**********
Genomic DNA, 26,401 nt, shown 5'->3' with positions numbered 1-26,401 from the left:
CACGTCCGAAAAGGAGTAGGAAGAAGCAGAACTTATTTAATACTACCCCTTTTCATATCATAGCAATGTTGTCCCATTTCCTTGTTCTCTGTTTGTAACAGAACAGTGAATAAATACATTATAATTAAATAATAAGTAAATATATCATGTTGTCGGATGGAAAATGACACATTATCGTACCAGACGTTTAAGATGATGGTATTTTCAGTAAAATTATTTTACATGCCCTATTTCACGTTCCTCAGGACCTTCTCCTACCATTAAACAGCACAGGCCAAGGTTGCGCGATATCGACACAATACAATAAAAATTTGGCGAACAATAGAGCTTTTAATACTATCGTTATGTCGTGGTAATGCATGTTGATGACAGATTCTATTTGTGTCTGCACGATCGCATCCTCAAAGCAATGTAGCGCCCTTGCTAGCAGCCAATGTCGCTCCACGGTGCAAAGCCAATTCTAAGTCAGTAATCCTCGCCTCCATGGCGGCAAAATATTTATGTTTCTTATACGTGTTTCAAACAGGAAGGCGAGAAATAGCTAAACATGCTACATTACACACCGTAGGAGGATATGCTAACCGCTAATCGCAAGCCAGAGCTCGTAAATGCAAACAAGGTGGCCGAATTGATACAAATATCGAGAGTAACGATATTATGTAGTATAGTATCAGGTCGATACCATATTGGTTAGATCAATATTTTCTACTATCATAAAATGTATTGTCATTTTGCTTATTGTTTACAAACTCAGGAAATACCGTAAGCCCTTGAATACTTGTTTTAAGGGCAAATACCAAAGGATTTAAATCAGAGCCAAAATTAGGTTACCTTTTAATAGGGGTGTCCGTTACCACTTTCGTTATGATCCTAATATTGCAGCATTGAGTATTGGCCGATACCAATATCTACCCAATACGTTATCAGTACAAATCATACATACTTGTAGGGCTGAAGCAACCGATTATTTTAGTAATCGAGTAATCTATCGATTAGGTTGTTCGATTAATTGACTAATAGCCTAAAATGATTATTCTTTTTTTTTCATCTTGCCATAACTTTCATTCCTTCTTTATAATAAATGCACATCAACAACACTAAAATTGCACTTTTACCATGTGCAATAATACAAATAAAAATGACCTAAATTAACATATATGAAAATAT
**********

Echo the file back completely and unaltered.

Genomic DNA, 26,401 nt, shown 5'->3' with positions numbered 1-26,401 from the left:
CACGTCCGAAAAGGAGTAGGAAGAAGCAGAACTTATTTAATACTACCCCTTTTCATATCATAGCAATGTTGTCCCATTTCCTTGTTCTCTGTTTGTAACAGAACAGTGAATAAATACATTATAATTAAATAATAAGTAAATATATCATGTTGTCGGATGGAAAATGACACATTATCGTACCAGACGTTTAAGATGATGGTATTTTCAGTAAAATTATTTTACATGCCCTATTTCACGTTCCTCAGGACCTTCTCCTACCATTAAACAGCACAGGCCAAGGTTGCGCGATATCGACACAATACAATAAAAATTTGGCGAACAATAGAGCTTTTAATACTATCGTTATGTCGTGGTAATGCATGTTGATGACAGATTCTATTTGTGTCTGCACGATCGCATCCTCAAAGCAATGTAGCGCCCTTGCTAGCAGCCAATGTCGCTCCACGGTGCAAAGCCAATTCTAAGTCAGTAATCCTCGCCTCCATGGCGGCAAAATATTTATGTTTCTTATACGTGTTTCAAACAGGAAGGCGAGAAATAGCTAAACATGCTACATTACACACCGTAGGAGGATATGCTAACCGCTAATCGCAAGCCAGAGCTCGTAAATGCAAACAAGGTGGCCGAATTGATACAAATATCGAGAGTAACGATATTATGTAGTATAGTATCAGGTCGATACCATATTGGTTAGATCAATATTTTCTACTATCATAAAATGTATTGTCATTTTGCTTATTGTTTACAAACTCAGGAAATACCGTAAGCCCTTGAATACTTGTTTTAAGGGCAAATACCAAAGGATTTAAATCAGAGCCAAAATTAGGTTACCTTTTAATAGGGGTGTCCGTTACCACTTTCGTTATGATCCTAATATTGCAGCATTGAGTATTGGCCGATACCAATATCTACCCAATACGTTATCAGTACAAATCATACATACTTGTAGGGCTGAAGCAACCGATTATTTTAGTAATCGAGTAATCTATCGATTAGGTTGTTCGATTAATTGACTAATAGCCTAAAATGATTATTCTTTTTTTTTCATCTTGCCATAACTTTCATTCCTTCTTTATAATAAATGCACATCAACAACACTAAAATTGCACTTTTACCATGTGCAATAATACAAATAAAAATGACCTAAATTAACATATATGAAAATAT